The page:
New Jersey Senator Troy Singleton (File photo)

The New Jersey Public Charter Schools Association (NJPCSA) celebrated the 25th anniversary of the opening of the first charter schools in the state with the 2022 NJPCSA 25th Anniversary Gala at the Hyatt Regency in New Brunswick last week.

The gala featured state lawmakers, the mayors of Paterson and Plainfield, Acting Commissioner of Education Angelica Allen-McMillan, and the CEO of the National Alliance for Public Charter Schools. More than 300 charter school supporters representing the 85 charter schools in the state that educate 60,000 New Jersey students were in attendance. 

“This year’s celebration marks 25 years of the public charter school community making a difference in communities across the Garden State,” said Harry Lee, President, and CEO of NJPCSA. “As tuition-free public schools open to all students regardless of zip code, income or ability level, we are proud of the contributions that New Jersey charter schools have made and will continue to make in the lives of students and families.”  

New Jersey State Senator Troy Singleton (D-Burlington), a supporter who has previously introduced bills to help shape the landscape of charter school approvals, was recognized with the New Jersey Charter Schools Legislator Champion Award.

“I am proud to have been a leader in expanding educational opportunities to help our children live up to their fullest potential,” said Senator Troy Singleton. “It is an honor to accept the Charter School Champion Award in recognition of my ongoing commitment to ensuring New Jersey students and families have access to the educational opportunities they deserve.”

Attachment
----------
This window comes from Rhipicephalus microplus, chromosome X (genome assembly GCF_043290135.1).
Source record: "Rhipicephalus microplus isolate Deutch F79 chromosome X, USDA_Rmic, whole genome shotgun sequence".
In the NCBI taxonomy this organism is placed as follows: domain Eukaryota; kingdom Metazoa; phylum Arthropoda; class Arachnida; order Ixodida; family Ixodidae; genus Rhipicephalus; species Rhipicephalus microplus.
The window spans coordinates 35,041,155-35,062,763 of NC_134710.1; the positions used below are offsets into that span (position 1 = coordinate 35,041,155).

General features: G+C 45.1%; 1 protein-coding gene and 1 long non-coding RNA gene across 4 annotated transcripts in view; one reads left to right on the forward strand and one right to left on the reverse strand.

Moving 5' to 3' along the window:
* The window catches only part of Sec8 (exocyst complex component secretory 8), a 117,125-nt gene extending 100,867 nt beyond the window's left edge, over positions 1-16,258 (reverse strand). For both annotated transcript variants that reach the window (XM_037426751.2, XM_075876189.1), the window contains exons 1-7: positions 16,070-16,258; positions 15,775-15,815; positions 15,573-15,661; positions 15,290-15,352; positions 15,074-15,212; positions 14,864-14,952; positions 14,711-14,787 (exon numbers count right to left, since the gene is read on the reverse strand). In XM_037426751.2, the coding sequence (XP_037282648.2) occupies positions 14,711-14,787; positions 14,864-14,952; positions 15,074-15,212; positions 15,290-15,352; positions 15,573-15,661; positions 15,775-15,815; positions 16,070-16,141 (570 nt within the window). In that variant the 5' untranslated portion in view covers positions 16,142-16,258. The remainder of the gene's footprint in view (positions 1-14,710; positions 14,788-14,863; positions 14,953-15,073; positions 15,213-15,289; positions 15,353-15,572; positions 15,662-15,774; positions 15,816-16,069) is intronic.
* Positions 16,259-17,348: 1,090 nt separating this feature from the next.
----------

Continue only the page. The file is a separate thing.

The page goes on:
Nina Rees, president and chief executive officer of the National Alliance for Public Charter Schools, was the keynote speaker. “New Jersey is undoubtedly one of the charter school movement’s success stories,” she said. “New Jersey’s charter schools have changed the trajectory of students’ lives,” she said. To that end, Rees said new threats in the educational system continue to emerge. “Families want charter school options to ensure students continue to have the high-quality charter schools they deserve,” she said.

In 2022, NJPCSA released a poll that found that most registered voters in New Jersey support public charter schools by a nearly 2:1 ratio, and parents surveyed have an even higher level of support, with 56% supporting and 24% opposing. These findings have made it imperative for lawmakers at all levels and on both sides of the aisle to pay attention to the need for more high-quality educational opportunities to meet the needs of New Jersey’s students, including public charter schools. 

Lastly, in cities like Paterson, the need to increase the number of high-quality educational opportunities for kids is a high priority for local leaders. Currently, about 5,500 students attend the six charter schools that already operate in the city, and Brilla College Prep Elementary will open its doors in 2023. “I look forward to working with local community leaders and families as well as with the Governor’s administration to continue to focus on providing educational opportunities that meet Paterson students’ needs,” said Paterson Mayor Andre Sayegh. For more information on charter schools, visit 


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